One evening last fall, I made a striking discovery (or, to be more accurate, a rediscovery of sorts) as I combed through one of my many bookcases looking for a cookbook. It was a dusty, faded binder that contained short stories, poetry, and critical essays my father had written while attending Quincy College (now Quincy University). It was dated 1960, and each piece contained the instructor’s original comments. I dimly remembered coming upon this folder when I was sifting through his belongings in my childhood home after his death, almost ten years ago. At the time, I was so overwhelmed by the consequences of his unexpected passing that I simply put it aside and made a mental note to read through its contents more carefully sometime in the future. Ten years slipped by, and the folder remained unopened.
Finally, after all these years, I decided to delve into the mysterious binder, and found that it was a veritable treasure trove of insight, a snapshot into my father’s mind and heart which spoke to me of his creativity, passion, and youthful enthusiasm. In his words I recognized the early seeds of the man I came to know after my birth. This artifact of my father’s past surprised and delighted me: I had no idea he had tried his hand at creative writing. Although he was an avid reader of classical literature, his work as an executive vice president of an educational nonprofit mostly drew upon his fundraising and strategic planning abilities; he dealt more with numbers than with words. Yet here he was, using a deluge of words to render his interpretations of reality. I was struck by how much his youthful literary efforts reminded me of students I teach in my short story roundtable class: there were tales of considerable imagination and power that contained hyperbole, almost impossible coincidences, and run-on sentences. It was somehow comforting for me to know that the foibles of those trying to master this genre have not changed much in over half a century.
As I plumbed its depths, I realized that this collection of writing was a time-capsule of sorts; it contained his responses to and commentary on the emerging political, social, and cultural mores of the late 1950s and early 1960s. His writing reflected his profound concern over the consequences of the growing acceptance of casual sex and drug and alcohol abuse on the American college campus; his poems, which lamented what he saw as the erosion of traditional values in the modern world, contained echoes of T.S. Eliot and Ezra Pound, and foreshadowed his cultural conservatism which would become the core of his nature in later years.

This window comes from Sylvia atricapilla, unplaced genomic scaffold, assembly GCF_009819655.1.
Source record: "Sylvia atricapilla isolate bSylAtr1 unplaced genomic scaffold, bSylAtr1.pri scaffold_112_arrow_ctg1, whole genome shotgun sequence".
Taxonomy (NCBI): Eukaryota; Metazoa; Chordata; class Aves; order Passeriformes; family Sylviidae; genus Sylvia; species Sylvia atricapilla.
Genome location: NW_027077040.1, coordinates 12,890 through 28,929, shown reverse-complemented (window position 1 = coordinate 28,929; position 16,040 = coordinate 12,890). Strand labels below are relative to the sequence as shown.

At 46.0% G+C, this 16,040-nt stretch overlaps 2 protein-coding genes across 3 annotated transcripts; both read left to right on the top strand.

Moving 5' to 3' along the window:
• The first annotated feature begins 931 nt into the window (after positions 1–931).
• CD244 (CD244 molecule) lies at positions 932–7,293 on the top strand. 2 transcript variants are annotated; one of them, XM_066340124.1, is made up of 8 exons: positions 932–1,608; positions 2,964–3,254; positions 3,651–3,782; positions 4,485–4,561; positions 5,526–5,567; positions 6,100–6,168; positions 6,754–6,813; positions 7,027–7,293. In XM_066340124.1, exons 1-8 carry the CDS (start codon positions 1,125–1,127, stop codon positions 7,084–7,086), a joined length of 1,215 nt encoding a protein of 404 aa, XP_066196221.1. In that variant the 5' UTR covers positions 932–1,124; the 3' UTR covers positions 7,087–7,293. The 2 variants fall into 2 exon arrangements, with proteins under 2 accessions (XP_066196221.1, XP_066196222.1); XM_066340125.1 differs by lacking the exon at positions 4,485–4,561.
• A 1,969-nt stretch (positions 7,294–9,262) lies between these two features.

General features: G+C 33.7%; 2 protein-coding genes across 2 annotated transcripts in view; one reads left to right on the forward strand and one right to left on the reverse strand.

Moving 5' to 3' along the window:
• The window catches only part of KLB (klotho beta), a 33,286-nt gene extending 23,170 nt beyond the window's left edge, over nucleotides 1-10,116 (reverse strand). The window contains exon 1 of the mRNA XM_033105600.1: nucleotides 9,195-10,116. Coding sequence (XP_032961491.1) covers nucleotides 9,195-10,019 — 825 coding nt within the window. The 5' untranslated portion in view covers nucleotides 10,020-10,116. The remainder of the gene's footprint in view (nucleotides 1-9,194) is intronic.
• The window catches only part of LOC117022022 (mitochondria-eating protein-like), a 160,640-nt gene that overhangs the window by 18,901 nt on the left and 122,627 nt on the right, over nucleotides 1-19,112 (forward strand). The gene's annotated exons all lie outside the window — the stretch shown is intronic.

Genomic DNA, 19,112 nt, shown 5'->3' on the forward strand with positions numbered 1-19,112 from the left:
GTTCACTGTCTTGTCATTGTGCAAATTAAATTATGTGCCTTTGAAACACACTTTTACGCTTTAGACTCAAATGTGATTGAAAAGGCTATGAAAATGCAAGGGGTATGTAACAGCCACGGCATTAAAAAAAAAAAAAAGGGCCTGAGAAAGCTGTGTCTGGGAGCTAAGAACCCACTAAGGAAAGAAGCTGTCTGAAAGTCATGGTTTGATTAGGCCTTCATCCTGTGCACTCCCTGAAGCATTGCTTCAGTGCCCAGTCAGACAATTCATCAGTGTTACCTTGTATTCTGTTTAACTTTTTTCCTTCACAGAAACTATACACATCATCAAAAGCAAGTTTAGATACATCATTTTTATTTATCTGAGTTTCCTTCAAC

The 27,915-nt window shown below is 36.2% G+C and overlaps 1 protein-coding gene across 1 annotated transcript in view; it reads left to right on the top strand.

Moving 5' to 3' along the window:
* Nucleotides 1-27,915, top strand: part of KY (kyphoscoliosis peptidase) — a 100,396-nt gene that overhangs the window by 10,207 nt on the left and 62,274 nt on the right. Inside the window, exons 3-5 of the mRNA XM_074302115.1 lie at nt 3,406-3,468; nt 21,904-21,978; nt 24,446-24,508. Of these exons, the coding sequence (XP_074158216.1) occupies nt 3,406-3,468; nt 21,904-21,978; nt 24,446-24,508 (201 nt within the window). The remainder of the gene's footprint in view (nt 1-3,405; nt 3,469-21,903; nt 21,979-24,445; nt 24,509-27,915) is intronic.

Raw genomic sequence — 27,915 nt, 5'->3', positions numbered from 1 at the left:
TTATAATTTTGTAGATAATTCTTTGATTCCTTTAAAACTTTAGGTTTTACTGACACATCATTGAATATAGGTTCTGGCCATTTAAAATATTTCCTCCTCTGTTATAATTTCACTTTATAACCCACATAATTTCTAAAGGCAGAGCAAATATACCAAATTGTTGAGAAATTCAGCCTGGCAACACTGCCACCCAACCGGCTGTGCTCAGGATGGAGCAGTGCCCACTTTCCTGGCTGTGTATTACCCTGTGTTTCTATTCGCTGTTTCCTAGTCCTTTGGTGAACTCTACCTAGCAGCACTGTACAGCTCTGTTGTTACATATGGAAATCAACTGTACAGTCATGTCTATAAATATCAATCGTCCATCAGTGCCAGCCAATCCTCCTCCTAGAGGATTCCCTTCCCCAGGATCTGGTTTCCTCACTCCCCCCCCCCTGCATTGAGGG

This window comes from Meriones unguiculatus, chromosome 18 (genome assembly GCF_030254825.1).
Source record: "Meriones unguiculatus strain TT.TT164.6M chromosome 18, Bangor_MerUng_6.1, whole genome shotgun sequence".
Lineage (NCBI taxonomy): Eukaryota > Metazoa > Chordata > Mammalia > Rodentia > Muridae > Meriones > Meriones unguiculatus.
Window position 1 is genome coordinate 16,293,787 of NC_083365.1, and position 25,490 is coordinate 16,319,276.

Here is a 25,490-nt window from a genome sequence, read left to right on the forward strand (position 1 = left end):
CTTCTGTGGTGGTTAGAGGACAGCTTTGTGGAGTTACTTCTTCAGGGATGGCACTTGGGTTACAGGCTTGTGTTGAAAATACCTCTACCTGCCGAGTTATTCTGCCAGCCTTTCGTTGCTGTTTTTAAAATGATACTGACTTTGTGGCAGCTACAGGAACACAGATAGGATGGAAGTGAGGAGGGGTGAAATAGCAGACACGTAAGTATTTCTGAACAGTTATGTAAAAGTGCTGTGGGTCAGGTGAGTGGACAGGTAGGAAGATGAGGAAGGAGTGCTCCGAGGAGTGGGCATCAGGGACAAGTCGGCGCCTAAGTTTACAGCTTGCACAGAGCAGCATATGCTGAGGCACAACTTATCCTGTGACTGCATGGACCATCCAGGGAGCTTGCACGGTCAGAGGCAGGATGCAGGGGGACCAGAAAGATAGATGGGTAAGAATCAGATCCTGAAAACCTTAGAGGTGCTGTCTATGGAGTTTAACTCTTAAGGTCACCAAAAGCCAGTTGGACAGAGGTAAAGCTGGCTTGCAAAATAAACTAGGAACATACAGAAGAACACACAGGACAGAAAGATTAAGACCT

On a more personal level, other pieces in the portfolio also gave me new insight into my own heritage; my father’s mother, my beloved grandmother Carmen, was half Spanish, and she and her family fled to Mexico to escape the revolution in Spain; one of his short stories, set in Madrid, described the painful aftermath of the bloody Spanish Civil War. His words fueled my imagination and curiosity about my Spanish ancestry. Because it reflected our family’s Spanish roots, this story was particularly comforting to me, especially since during his final few days, my father made a request that I find his mother’s ornately illustrated birth certificate, which he called a family treasure; it was supposed to be tucked inside a copy of Don Quixote in the library of our home, but my attempts to recover it were futile. At the time of his death, I focused on loss—his loss, and the loss of my grandmother’s birth certificate, which I had never seen. Yet this portfolio of writing was something unexpectedly found, a gift that illustrated the power of words to bridge the yawning chasm of time, space, and death.
Ultimately, after reading its contents, I viewed this collection as a reaffirmation of the efficacy of the written word—and particularly the word in print—to enlighten us and help us discover truths about ourselves and others. How different this experience would have been had I merely found a computer file, a flash drive. In this age of digital literacy, where words can seem more like abstractions than purveyors of concrete reality, the very physicality of this folder contributed to its significance: the wafer-thin watermark on the paper, its musty scent, the rust stains from the metal clips that bound it together—all helped to reinforce the weight of his words, to make them seem real and full of import.
If nothing else, this portfolio demonstrates the resilience of writing, and reminds me of all the times I have told students that when they write they create something that lasts forever—that writing enables them to put the contents of their minds into a tangible, enduring form. More than a half century after they were written, my father’s words still mean something, and will always do so. A decade after my father’s death, reading his writing helped me to appreciate and know him better; this process enriched my comprehension of his full humanity. More than anything, it helped me understand the vital role writing plays in the formation, preservation, and communication of one’s unique, irreplaceable identity.
Written by Dr. Catherine Hancock, Assistant Professor in English Department/First-Year Writing Program